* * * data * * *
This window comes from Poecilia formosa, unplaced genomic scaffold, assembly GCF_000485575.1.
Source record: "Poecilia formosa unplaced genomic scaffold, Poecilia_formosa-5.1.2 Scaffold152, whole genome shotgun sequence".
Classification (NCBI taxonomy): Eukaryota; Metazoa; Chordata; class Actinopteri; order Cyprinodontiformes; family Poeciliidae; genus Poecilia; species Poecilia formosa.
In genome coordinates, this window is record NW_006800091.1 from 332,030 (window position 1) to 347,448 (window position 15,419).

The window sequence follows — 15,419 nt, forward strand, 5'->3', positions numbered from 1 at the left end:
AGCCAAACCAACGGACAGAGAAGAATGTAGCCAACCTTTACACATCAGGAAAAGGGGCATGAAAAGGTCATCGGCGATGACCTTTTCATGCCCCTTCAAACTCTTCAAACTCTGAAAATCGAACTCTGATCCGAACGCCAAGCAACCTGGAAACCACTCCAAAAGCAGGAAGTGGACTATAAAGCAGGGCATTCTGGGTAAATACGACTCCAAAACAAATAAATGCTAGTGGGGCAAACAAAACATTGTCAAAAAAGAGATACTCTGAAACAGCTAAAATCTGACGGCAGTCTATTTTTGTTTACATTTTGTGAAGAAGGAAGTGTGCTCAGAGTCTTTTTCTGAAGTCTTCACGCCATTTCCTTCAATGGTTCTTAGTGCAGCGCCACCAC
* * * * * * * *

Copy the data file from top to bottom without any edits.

This window comes from Poecilia formosa, unplaced genomic scaffold, assembly GCF_000485575.1.
Source record: "Poecilia formosa unplaced genomic scaffold, Poecilia_formosa-5.1.2 Scaffold152, whole genome shotgun sequence".
Classification (NCBI taxonomy): Eukaryota; Metazoa; Chordata; class Actinopteri; order Cyprinodontiformes; family Poeciliidae; genus Poecilia; species Poecilia formosa.
In genome coordinates, this window is record NW_006800091.1 from 332,030 (window position 1) to 347,448 (window position 15,419).

The window sequence follows — 15,419 nt, forward strand, 5'->3', positions numbered from 1 at the left end:
AGCCAAACCAACGGACAGAGAAGAATGTAGCCAACCTTTACACATCAGGAAAAGGGGCATGAAAAGGTCATCGGCGATGACCTTTTCATGCCCCTTCAAACTCTTCAAACTCTGAAAATCGAACTCTGATCCGAACGCCAAGCAACCTGGAAACCACTCCAAAAGCAGGAAGTGGACTATAAAGCAGGGCATTCTGGGTAAATACGACTCCAAAACAAATAAATGCTAGTGGGGCAAACAAAACATTGTCAAAAAAGAGATACTCTGAAACAGCTAAAATCTGACGGCAGTCTATTTTTGTTTACATTTTGTGAAGAAGGAAGTGTGCTCAGAGTCTTTTTCTGAAGTCTTCACGCCATTTCCTTCAATGGTTCTTAGTGCAGCGCCACCAC